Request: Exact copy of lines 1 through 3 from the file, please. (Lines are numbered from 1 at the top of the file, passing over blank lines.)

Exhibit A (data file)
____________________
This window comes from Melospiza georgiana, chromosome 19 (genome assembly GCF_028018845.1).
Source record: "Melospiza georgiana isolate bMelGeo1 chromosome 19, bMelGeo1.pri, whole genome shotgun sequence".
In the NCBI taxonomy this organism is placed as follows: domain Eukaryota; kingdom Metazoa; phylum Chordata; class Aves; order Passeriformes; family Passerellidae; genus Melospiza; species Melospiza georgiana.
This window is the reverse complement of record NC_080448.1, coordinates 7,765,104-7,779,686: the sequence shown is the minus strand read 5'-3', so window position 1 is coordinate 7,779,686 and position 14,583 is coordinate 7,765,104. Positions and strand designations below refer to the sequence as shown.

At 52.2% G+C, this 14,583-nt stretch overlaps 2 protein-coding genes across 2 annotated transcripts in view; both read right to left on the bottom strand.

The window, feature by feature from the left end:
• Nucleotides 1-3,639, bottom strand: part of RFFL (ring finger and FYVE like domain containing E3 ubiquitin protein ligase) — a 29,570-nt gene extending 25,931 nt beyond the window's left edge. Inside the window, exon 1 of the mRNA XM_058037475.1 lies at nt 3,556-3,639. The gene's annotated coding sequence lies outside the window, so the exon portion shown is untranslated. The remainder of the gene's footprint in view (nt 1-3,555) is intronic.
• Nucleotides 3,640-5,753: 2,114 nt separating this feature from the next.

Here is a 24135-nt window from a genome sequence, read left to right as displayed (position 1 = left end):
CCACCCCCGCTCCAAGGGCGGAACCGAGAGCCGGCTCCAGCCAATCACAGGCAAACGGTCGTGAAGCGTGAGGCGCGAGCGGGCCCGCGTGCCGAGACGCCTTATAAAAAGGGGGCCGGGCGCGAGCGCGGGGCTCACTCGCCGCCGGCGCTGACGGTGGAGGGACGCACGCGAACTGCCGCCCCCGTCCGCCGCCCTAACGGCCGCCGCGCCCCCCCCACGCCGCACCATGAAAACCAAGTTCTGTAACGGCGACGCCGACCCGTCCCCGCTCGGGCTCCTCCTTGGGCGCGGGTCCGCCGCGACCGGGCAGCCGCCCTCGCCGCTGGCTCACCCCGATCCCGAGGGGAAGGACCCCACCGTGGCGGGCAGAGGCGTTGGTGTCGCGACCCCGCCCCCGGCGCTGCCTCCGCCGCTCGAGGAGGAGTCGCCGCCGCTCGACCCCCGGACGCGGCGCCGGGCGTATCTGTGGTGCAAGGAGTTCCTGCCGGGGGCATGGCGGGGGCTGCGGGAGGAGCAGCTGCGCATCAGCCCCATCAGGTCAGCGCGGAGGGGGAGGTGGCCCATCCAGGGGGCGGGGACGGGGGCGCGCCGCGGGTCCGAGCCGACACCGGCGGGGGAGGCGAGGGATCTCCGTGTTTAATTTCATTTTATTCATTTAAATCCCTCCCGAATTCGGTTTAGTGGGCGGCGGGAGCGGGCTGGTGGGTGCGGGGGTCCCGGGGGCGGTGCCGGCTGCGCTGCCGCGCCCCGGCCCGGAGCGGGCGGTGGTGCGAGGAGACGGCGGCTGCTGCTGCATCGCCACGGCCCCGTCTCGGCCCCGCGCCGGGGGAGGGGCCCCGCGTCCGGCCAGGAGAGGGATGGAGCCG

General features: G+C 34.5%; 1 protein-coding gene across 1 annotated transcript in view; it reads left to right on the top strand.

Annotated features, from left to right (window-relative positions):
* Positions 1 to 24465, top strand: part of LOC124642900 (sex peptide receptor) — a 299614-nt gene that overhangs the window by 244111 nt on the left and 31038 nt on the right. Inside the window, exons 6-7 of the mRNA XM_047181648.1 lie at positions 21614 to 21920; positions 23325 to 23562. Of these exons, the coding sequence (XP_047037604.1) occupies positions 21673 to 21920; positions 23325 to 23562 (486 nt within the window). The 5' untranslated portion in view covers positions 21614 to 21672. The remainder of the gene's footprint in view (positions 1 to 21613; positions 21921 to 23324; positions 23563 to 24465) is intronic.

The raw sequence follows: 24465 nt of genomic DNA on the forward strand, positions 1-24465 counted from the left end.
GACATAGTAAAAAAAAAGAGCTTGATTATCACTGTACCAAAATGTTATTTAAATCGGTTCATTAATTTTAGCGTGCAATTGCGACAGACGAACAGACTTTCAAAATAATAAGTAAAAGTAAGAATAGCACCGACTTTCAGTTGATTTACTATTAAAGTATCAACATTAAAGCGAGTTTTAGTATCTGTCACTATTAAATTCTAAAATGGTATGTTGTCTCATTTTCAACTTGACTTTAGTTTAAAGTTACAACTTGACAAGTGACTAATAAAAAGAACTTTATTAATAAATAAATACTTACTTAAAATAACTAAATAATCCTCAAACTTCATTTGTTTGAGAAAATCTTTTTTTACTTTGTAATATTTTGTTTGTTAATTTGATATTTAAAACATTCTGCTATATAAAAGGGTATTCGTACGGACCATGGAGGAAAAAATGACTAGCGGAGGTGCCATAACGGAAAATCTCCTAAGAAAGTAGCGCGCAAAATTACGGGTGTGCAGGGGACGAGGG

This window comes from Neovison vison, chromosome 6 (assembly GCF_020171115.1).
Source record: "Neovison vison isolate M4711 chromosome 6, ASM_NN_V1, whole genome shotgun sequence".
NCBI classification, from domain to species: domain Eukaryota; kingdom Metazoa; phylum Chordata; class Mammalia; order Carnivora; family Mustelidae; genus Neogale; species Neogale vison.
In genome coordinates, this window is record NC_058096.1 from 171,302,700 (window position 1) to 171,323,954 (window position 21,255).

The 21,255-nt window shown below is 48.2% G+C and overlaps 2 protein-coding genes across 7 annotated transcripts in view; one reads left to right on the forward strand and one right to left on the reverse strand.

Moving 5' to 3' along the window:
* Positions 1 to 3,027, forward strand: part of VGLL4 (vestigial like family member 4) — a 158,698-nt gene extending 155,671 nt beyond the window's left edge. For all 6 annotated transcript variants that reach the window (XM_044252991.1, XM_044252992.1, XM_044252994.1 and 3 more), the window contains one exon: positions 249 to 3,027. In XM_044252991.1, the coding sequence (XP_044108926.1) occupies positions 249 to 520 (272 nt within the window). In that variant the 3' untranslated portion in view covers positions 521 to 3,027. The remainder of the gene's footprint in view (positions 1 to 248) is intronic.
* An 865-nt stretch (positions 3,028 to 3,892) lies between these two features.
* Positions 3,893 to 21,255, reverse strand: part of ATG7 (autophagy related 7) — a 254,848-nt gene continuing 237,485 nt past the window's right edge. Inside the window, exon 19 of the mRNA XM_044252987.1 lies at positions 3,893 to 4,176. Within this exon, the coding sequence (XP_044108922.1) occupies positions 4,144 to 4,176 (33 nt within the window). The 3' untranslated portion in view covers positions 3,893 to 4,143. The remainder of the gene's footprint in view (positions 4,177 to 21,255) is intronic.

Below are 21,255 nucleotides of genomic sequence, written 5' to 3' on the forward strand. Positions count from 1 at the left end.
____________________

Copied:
This window comes from Melospiza georgiana, chromosome 19 (genome assembly GCF_028018845.1).
Source record: "Melospiza georgiana isolate bMelGeo1 chromosome 19, bMelGeo1.pri, whole genome shotgun sequence".
In the NCBI taxonomy this organism is placed as follows: domain Eukaryota; kingdom Metazoa; phylum Chordata; class Aves; order Passeriformes; family Passerellidae; genus Melospiza; species Melospiza georgiana.